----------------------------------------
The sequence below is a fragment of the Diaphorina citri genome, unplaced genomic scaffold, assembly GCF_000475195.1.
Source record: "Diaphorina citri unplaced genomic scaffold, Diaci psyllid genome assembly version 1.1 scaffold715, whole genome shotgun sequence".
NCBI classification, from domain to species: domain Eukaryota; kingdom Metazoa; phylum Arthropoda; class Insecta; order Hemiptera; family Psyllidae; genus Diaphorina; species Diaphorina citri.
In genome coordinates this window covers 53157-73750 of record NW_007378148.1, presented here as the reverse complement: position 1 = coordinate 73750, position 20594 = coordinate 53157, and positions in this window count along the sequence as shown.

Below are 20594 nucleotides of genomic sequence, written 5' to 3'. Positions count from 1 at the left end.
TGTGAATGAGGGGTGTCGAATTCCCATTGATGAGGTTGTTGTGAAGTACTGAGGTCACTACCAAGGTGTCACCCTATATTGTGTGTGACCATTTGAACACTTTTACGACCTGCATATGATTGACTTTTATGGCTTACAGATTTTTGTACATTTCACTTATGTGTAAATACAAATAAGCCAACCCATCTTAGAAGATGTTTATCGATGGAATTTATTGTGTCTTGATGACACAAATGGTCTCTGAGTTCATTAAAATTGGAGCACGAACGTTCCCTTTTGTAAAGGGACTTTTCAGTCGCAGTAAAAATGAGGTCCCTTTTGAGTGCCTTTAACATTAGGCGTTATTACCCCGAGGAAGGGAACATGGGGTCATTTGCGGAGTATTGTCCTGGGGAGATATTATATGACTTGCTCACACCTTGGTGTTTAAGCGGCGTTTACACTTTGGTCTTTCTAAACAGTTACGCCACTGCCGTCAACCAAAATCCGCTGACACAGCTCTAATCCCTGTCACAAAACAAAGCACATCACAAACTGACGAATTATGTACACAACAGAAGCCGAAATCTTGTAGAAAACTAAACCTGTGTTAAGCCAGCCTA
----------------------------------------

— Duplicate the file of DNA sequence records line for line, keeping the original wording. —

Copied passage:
The sequence below is a fragment of the Diaphorina citri genome, unplaced genomic scaffold, assembly GCF_000475195.1.
Source record: "Diaphorina citri unplaced genomic scaffold, Diaci psyllid genome assembly version 1.1 scaffold715, whole genome shotgun sequence".
NCBI classification, from domain to species: domain Eukaryota; kingdom Metazoa; phylum Arthropoda; class Insecta; order Hemiptera; family Psyllidae; genus Diaphorina; species Diaphorina citri.
In genome coordinates this window covers 53157-73750 of record NW_007378148.1, presented here as the reverse complement: position 1 = coordinate 73750, position 20594 = coordinate 53157, and positions in this window count along the sequence as shown.

Below are 20594 nucleotides of genomic sequence, written 5' to 3'. Positions count from 1 at the left end.
TGTGAATGAGGGGTGTCGAATTCCCATTGATGAGGTTGTTGTGAAGTACTGAGGTCACTACCAAGGTGTCACCCTATATTGTGTGTGACCATTTGAACACTTTTACGACCTGCATATGATTGACTTTTATGGCTTACAGATTTTTGTACATTTCACTTATGTGTAAATACAAATAAGCCAACCCATCTTAGAAGATGTTTATCGATGGAATTTATTGTGTCTTGATGACACAAATGGTCTCTGAGTTCATTAAAATTGGAGCACGAACGTTCCCTTTTGTAAAGGGACTTTTCAGTCGCAGTAAAAATGAGGTCCCTTTTGAGTGCCTTTAACATTAGGCGTTATTACCCCGAGGAAGGGAACATGGGGTCATTTGCGGAGTATTGTCCTGGGGAGATATTATATGACTTGCTCACACCTTGGTGTTTAAGCGGCGTTTACACTTTGGTCTTTCTAAACAGTTACGCCACTGCCGTCAACCAAAATCCGCTGACACAGCTCTAATCCCTGTCACAAAACAAAGCACATCACAAACTGACGAATTATGTACACAACAGAAGCCGAAATCTTGTAGAAAACTAAACCTGTGTTAAGCCAGCCTA